Juvenal Biography


Born: 55

Born In: Aquino, Italy

Juvenal was a Roman poet considered the most influential of all Roman satiric poets. He was active during the Silver Age of Latin literature. He is best remembered as the author of a collection of satirical poems known as the Satires, an acerbic critique of Pagan Rome composed between the late first and early second century AD. His poems were in accordance with the writing style of Lucilius, often considered the originator of the genre of Roman satire. Juvenal wrote in dactylic hexameter; his works are refined and clearly structured. He is believed to have written at least 16 poems on a range of Roman topics. Not much is known about his personal life, but from the sparse sources that are available, it seems that he was born into a wealthy family. While he was able to secure a post in the army under Emperor Domitian, his military career was not a very successful one, and he failed to rise through the ranks. Thus embittered, he wrote a scathing satire against the successful officers, hinting that one needed favors from the court for promotions. This got him banished from the kingdom. He was able to return to Rome after Domitian’s death.

Quick Facts

Died At Age: 72

Born Country: Italy

Poets Italian Men

Died on: 127

place of death: Rome, Italy


Decimus Junius Juvenalis was born sometime in the1st century AD in Aquinum (modern Aquino). His year of birth is speculated to be 55 AD.

Only a few details about his life are available. The scant sources available today reveal that he was born into a well-to-do family. He was probably the biological or adopted son of a rich freedman.

Some sources state that he was probably trained under the prominent educator and rhetorician Quintilian.

It is believed that he became an officer in the army as a young man. He aspired to rise high in the administrative service of Emperor Domitian but this did not happen.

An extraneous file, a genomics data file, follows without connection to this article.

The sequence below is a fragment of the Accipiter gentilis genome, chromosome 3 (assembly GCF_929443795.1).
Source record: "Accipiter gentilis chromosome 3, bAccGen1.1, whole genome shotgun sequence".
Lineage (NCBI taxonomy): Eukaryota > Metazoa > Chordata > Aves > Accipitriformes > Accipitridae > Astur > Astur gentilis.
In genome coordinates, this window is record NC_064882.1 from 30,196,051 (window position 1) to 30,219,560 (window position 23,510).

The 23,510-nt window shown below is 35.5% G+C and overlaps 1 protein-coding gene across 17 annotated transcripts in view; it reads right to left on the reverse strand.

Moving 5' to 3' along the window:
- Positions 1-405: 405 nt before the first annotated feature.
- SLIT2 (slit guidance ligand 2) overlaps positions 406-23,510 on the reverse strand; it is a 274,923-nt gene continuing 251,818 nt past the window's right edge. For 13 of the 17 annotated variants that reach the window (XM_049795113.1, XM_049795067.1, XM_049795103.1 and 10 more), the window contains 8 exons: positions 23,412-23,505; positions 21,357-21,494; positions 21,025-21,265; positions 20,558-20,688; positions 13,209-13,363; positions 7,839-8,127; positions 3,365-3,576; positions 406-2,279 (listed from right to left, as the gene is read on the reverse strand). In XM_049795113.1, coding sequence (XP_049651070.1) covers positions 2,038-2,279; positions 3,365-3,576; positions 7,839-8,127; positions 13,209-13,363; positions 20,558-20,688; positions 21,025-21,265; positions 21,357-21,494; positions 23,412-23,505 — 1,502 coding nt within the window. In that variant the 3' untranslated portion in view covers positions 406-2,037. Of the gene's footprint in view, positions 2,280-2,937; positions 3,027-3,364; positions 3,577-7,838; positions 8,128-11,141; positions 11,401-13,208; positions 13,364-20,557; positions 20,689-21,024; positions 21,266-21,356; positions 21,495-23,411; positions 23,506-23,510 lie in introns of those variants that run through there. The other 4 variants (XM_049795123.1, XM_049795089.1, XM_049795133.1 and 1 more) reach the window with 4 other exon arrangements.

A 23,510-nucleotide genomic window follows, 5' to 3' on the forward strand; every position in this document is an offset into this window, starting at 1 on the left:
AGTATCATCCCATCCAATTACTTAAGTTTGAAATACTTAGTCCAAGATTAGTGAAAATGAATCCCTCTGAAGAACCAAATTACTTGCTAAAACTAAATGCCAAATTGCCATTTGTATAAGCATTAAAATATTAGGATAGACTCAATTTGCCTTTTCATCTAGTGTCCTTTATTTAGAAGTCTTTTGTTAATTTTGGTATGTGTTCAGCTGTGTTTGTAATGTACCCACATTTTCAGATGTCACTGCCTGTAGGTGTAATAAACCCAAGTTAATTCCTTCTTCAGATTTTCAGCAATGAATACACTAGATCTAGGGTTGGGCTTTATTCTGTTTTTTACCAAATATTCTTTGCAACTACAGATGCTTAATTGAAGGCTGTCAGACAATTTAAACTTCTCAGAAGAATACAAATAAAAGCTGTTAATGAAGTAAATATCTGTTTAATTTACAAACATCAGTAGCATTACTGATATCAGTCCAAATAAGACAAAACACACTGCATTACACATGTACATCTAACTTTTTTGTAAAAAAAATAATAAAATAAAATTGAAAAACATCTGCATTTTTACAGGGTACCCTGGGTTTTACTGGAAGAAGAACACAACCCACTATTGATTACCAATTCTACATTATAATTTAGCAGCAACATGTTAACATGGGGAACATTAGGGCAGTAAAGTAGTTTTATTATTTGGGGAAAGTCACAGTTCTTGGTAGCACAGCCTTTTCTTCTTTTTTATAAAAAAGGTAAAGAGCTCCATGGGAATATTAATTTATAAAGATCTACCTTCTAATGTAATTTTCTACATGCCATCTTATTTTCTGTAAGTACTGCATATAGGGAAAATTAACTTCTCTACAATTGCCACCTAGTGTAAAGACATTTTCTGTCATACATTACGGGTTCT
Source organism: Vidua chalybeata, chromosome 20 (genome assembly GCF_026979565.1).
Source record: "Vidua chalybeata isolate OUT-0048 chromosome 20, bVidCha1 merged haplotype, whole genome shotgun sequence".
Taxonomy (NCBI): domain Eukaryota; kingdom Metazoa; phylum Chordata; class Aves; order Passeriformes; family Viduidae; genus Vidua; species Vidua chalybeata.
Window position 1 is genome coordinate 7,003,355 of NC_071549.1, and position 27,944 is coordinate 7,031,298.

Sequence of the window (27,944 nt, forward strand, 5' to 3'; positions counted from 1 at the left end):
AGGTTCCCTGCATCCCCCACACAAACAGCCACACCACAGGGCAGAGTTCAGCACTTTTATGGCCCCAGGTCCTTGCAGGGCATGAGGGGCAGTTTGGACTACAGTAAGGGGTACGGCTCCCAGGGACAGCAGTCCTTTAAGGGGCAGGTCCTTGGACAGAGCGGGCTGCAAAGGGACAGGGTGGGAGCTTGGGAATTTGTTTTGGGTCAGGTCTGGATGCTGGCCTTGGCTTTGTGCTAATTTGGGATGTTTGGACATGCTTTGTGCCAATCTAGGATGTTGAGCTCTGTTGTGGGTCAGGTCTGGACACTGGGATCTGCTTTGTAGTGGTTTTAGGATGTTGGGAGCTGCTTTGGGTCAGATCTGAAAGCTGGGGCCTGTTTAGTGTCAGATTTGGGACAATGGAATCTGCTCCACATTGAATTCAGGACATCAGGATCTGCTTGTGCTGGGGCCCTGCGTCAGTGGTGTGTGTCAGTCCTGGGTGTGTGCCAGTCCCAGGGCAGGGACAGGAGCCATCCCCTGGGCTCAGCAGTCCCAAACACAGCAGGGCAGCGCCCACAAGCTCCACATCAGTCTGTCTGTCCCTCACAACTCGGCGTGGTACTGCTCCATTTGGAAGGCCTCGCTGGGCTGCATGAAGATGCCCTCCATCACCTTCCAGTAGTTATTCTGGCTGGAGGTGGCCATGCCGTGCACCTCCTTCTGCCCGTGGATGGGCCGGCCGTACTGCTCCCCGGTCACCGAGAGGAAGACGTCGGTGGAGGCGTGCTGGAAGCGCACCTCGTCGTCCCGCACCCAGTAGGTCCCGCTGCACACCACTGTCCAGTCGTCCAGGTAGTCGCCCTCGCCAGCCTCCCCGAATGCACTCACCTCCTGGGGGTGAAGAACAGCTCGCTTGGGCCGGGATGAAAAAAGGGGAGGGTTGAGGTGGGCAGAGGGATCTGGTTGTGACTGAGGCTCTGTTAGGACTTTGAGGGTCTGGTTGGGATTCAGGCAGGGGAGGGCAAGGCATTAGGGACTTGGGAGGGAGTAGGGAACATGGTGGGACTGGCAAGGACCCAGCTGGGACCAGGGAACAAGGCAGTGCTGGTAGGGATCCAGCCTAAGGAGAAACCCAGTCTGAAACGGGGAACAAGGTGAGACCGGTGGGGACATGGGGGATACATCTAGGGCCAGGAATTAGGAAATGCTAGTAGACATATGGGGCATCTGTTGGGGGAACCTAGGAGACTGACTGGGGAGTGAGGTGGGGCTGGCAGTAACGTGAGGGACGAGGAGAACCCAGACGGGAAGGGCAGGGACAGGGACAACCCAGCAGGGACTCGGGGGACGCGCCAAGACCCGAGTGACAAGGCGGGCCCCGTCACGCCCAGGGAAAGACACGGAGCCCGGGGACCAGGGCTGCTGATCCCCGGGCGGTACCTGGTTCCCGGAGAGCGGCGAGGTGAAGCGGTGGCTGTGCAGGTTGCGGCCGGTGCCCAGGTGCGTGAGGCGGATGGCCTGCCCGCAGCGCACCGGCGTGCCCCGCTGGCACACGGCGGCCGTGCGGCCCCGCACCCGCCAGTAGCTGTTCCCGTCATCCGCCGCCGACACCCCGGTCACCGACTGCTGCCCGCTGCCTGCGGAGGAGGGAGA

Juvenal was unable to get the desired promotions for a high-profile administrative career and this made him angry and bitter. Thus, he wrote a biting satirical poem claiming that one needed court favors to gain a promotion. This angered the emperor and he banished Juvenal.

It is not known exactly to where Juvenal was exiled. He probably went to the remote town of Syene, now Aswān, in Egypt. His property in Rome was confiscated.

Domitian was assassinated in 96 AD, following which Juvenal could return to Rome. However, he was poverty-stricken and had no gainful employment at the time of his return. He was reduced to living on the charity of rich citizens.

Over time, his situation improved and he was even able to acquire some property, a farm at Tibur (now Tivoli). In his later years, he owned some livestock and employed a few servants. By all accounts, his last years were spent in modest comfort in Rome. 

It is not known when exactly he died; he probably died in or after 127.

Juvenal is credited to have taken the satire genre to new heights. However, he was not much popular in his lifetime and has hardly been mentioned in Roman literary circles by contemporary poets. His works began to receive some belated attention in the late 4th century.

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Literary Works

Juvenal is credited with the authorship of 16 poems divided into five books. All these poems are composed in the Roman genre of satire. These poems mainly talk about the corruption in Roman society, social deviance, vices, and the brutalities of human beings.

In his Book One, containing Satires 1–5, he writes about the tyranny of Emperor Domitian and his brutal reign. It was most probably published between 100 and 110.

Book Two, which comprised of one long satire, Satire 6, talks about the general life of Romans. It came out in the year 115.

Satires 7, 8, and 9 are contained in Book Three, which opens with the praise of a benevolent emperor—probably Hadrian—who encourages writers by endowing a literary institute.

Not much is known about Book Four except for that it comprises Satires 10, 11, and 12. Book Five, containing Satires 13, 14, 15, and 16 has allusions to the year 127.

Major Works

Satire 3 is one of Juvenal’s most famous verses. The poem is in the form of a monologue by a person called Umbricius, a loyal Roman citizen, who is leaving Rome to seek out a better life in the country. The verse lists all the reasons why Rome has become unliveable.

Around 115 AD, he wrote the verse Satire 6, which became his most notorious one. He writes about what he sees as the decay of women’s virtues and laments about the degraded state of feminine morality. This work has been construed by modern scholars as a “misogynistic rant.”

Another one of his popular verses, Satire 10, was composed around 120. Also known as The Vanity of Human Wishes, this poem talks about mankind’s vanity and frivolous desires. It is considered one of Juvenal’s most entertaining poems.

See the events in life of Juvenal in Chronological Order

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